I think we are probably on the same page on this issue. My concern over how the church today understands and (more importantly) experiences the concept of “perfection” is critical to holding on to believers (especially our youth as they enter the world of secular academia with all the competing ideas of “absolute truth,” “morality,” and relativism); further, it is crucial for how we interact with the fallen world who sees themselves as “okay” and not “perfect,” and who think Christians are locked in an ancient world of pleasing “some invisible god” in the heavens. I also think part of my approach to this idea of perfection is rooted in social upbringing, mental illness (now in remission), loss of friends to suicide who just couldn’t “get it perfect,” and the pressures I put on myself in recovery to get it right the first time and never, ever mess up again. That was not my recovery experience. It took decades.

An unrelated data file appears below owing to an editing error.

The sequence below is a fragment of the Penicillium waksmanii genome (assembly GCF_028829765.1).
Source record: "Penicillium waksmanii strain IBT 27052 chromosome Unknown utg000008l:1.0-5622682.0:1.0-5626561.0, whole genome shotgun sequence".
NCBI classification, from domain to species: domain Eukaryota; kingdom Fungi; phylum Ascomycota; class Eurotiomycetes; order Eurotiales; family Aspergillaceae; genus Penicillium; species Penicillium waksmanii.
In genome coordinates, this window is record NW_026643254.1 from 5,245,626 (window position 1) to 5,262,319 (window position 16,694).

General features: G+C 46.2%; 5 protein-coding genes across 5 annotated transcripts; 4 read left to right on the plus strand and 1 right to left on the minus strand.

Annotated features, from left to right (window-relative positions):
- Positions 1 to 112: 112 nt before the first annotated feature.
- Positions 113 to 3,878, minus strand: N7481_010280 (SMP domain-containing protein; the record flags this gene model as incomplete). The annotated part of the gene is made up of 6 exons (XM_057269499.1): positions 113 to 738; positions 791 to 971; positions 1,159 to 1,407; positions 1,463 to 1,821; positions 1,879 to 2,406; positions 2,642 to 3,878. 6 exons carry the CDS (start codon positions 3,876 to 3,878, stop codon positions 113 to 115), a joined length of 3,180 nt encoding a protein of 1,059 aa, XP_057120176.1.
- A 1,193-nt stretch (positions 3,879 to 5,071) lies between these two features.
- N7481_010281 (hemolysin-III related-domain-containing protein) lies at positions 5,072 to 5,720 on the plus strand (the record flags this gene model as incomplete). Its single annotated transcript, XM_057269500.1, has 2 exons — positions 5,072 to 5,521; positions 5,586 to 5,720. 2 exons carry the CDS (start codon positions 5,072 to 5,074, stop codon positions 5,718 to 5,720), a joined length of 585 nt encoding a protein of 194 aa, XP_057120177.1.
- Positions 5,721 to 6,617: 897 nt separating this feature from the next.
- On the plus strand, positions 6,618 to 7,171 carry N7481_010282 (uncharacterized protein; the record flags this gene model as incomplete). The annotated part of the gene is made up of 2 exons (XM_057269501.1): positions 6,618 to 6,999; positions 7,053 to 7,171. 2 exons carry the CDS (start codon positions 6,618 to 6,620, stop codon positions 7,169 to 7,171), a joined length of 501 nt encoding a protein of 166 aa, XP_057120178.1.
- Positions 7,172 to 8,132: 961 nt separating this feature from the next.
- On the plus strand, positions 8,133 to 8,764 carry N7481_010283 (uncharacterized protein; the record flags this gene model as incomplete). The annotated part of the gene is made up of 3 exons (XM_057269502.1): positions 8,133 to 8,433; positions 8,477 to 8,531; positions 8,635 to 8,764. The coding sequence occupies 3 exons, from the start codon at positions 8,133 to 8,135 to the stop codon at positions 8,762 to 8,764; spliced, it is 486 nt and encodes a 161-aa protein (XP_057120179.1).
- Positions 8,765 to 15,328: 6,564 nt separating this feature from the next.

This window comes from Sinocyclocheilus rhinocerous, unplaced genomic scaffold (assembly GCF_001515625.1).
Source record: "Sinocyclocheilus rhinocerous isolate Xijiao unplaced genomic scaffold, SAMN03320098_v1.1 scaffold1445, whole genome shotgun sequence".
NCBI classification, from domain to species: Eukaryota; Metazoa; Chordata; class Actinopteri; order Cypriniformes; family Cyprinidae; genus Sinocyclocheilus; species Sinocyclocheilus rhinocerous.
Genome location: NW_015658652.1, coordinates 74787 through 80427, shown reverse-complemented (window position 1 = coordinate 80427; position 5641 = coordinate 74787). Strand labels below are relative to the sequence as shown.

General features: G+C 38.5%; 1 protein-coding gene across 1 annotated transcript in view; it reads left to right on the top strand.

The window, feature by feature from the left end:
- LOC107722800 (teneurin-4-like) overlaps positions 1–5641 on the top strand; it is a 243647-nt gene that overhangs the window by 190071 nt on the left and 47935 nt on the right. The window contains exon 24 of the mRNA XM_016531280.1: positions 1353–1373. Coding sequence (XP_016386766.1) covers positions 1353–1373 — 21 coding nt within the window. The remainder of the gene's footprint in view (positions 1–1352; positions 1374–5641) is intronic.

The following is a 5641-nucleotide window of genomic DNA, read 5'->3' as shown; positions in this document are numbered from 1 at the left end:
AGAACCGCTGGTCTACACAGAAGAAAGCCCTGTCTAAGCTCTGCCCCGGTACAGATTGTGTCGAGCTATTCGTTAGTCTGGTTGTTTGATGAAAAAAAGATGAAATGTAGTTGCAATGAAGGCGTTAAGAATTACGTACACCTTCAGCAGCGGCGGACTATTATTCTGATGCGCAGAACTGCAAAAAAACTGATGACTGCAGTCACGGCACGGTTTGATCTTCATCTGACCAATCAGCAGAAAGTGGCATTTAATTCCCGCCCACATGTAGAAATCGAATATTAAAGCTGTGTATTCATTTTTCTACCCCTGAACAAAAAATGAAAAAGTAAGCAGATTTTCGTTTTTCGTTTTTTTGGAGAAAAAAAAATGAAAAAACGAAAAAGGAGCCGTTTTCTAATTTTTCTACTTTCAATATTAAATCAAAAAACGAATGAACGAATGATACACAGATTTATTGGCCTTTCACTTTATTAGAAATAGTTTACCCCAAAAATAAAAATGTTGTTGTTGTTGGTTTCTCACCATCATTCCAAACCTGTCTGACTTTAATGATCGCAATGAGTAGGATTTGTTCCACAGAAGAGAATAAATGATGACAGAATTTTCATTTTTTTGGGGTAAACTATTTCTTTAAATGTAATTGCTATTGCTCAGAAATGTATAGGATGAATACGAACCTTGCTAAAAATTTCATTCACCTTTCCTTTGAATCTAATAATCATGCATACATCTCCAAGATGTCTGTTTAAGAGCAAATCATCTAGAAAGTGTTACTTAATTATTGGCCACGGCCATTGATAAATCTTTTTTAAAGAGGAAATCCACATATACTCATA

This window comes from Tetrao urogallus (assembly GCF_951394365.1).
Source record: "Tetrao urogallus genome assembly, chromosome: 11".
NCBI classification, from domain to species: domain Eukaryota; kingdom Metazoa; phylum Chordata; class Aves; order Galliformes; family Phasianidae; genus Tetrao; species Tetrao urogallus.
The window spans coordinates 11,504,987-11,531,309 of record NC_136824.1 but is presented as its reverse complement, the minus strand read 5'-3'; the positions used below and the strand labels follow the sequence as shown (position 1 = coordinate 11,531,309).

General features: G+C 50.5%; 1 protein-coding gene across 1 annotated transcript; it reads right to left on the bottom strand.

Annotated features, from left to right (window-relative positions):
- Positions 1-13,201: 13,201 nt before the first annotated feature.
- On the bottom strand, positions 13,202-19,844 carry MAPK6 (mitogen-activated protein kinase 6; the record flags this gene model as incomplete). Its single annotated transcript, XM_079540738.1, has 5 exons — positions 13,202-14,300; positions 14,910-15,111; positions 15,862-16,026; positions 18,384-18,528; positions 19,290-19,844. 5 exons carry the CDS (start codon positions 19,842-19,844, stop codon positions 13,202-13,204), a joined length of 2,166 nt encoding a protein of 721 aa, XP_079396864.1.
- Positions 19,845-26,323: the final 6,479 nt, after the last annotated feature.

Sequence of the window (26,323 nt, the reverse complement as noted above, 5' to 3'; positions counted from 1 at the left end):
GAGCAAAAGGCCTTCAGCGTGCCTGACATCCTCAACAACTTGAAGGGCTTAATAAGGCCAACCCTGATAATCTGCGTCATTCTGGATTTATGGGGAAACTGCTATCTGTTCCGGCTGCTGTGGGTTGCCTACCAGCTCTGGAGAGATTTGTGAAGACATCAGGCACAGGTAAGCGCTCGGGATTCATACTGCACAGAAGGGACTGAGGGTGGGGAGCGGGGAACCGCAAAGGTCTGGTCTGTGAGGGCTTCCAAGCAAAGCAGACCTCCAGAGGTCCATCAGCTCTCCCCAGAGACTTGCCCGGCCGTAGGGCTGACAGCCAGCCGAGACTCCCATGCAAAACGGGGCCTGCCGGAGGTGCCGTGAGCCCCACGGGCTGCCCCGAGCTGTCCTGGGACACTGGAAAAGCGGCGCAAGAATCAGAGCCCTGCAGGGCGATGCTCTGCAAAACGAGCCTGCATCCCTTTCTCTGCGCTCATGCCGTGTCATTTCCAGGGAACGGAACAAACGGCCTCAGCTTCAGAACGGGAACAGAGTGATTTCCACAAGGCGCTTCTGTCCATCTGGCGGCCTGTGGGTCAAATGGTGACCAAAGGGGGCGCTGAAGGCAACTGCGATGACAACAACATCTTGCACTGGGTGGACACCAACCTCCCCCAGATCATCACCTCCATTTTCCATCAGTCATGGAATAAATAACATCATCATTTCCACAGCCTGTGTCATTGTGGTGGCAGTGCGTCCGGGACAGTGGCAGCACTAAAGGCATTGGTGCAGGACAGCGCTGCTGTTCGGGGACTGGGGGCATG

***

I believe this is a critical topic worthy of consideration. I therefore encourage feedback from my blog readers in order to dialog on “perfection” in the Christian faith.  Please leave a comment or question in the box below. Thanks for reading. God bless.

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[1] Wayne Grudem, Systematic Theology (Grand Rapids: Zondervan, 1994), 218.

[2] Matthew Henry, Matthew Henry’s Concise Commentary on the Whole Bible (Nashville: Thomas Nelson, Inc., 1997), 866.

I Look Foward to a Dialog on This. Please Comment.